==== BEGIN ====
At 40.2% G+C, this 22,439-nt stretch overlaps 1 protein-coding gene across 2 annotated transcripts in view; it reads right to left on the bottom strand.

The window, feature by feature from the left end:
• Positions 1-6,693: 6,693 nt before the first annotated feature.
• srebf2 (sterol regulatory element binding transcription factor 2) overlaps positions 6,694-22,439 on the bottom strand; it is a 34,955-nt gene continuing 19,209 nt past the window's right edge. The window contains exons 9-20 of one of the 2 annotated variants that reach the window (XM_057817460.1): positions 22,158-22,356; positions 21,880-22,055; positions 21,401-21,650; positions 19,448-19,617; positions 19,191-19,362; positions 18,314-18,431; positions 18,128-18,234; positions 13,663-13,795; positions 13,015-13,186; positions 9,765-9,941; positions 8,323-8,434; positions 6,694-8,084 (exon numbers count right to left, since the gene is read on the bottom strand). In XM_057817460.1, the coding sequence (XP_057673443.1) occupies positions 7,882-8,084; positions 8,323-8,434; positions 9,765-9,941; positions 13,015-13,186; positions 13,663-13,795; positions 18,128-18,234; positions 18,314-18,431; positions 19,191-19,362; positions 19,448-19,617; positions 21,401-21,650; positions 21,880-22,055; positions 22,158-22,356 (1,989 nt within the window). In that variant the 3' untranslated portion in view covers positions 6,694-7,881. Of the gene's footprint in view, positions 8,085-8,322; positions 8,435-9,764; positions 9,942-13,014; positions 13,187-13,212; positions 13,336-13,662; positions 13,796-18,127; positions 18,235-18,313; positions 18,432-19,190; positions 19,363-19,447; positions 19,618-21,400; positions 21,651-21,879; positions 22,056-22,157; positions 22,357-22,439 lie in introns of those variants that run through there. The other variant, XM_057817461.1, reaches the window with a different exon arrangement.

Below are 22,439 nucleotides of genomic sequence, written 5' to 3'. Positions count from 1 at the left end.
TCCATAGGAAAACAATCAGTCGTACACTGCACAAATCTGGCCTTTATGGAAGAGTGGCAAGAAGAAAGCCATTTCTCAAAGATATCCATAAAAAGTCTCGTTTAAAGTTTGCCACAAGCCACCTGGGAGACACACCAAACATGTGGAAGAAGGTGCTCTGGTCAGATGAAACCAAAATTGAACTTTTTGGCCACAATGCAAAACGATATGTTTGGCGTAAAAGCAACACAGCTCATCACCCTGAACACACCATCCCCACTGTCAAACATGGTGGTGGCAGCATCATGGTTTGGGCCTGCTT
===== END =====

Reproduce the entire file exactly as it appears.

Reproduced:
At 40.2% G+C, this 22,439-nt stretch overlaps 1 protein-coding gene across 2 annotated transcripts in view; it reads right to left on the bottom strand.

The window, feature by feature from the left end:
• Positions 1-6,693: 6,693 nt before the first annotated feature.
• srebf2 (sterol regulatory element binding transcription factor 2) overlaps positions 6,694-22,439 on the bottom strand; it is a 34,955-nt gene continuing 19,209 nt past the window's right edge. The window contains exons 9-20 of one of the 2 annotated variants that reach the window (XM_057817460.1): positions 22,158-22,356; positions 21,880-22,055; positions 21,401-21,650; positions 19,448-19,617; positions 19,191-19,362; positions 18,314-18,431; positions 18,128-18,234; positions 13,663-13,795; positions 13,015-13,186; positions 9,765-9,941; positions 8,323-8,434; positions 6,694-8,084 (exon numbers count right to left, since the gene is read on the bottom strand). In XM_057817460.1, the coding sequence (XP_057673443.1) occupies positions 7,882-8,084; positions 8,323-8,434; positions 9,765-9,941; positions 13,015-13,186; positions 13,663-13,795; positions 18,128-18,234; positions 18,314-18,431; positions 19,191-19,362; positions 19,448-19,617; positions 21,401-21,650; positions 21,880-22,055; positions 22,158-22,356 (1,989 nt within the window). In that variant the 3' untranslated portion in view covers positions 6,694-7,881. Of the gene's footprint in view, positions 8,085-8,322; positions 8,435-9,764; positions 9,942-13,014; positions 13,187-13,212; positions 13,336-13,662; positions 13,796-18,127; positions 18,235-18,313; positions 18,432-19,190; positions 19,363-19,447; positions 19,618-21,400; positions 21,651-21,879; positions 22,056-22,157; positions 22,357-22,439 lie in introns of those variants that run through there. The other variant, XM_057817461.1, reaches the window with a different exon arrangement.

Below are 22,439 nucleotides of genomic sequence, written 5' to 3'. Positions count from 1 at the left end.
TCCATAGGAAAACAATCAGTCGTACACTGCACAAATCTGGCCTTTATGGAAGAGTGGCAAGAAGAAAGCCATTTCTCAAAGATATCCATAAAAAGTCTCGTTTAAAGTTTGCCACAAGCCACCTGGGAGACACACCAAACATGTGGAAGAAGGTGCTCTGGTCAGATGAAACCAAAATTGAACTTTTTGGCCACAATGCAAAACGATATGTTTGGCGTAAAAGCAACACAGCTCATCACCCTGAACACACCATCCCCACTGTCAAACATGGTGGTGGCAGCATCATGGTTTGGGCCTGCTT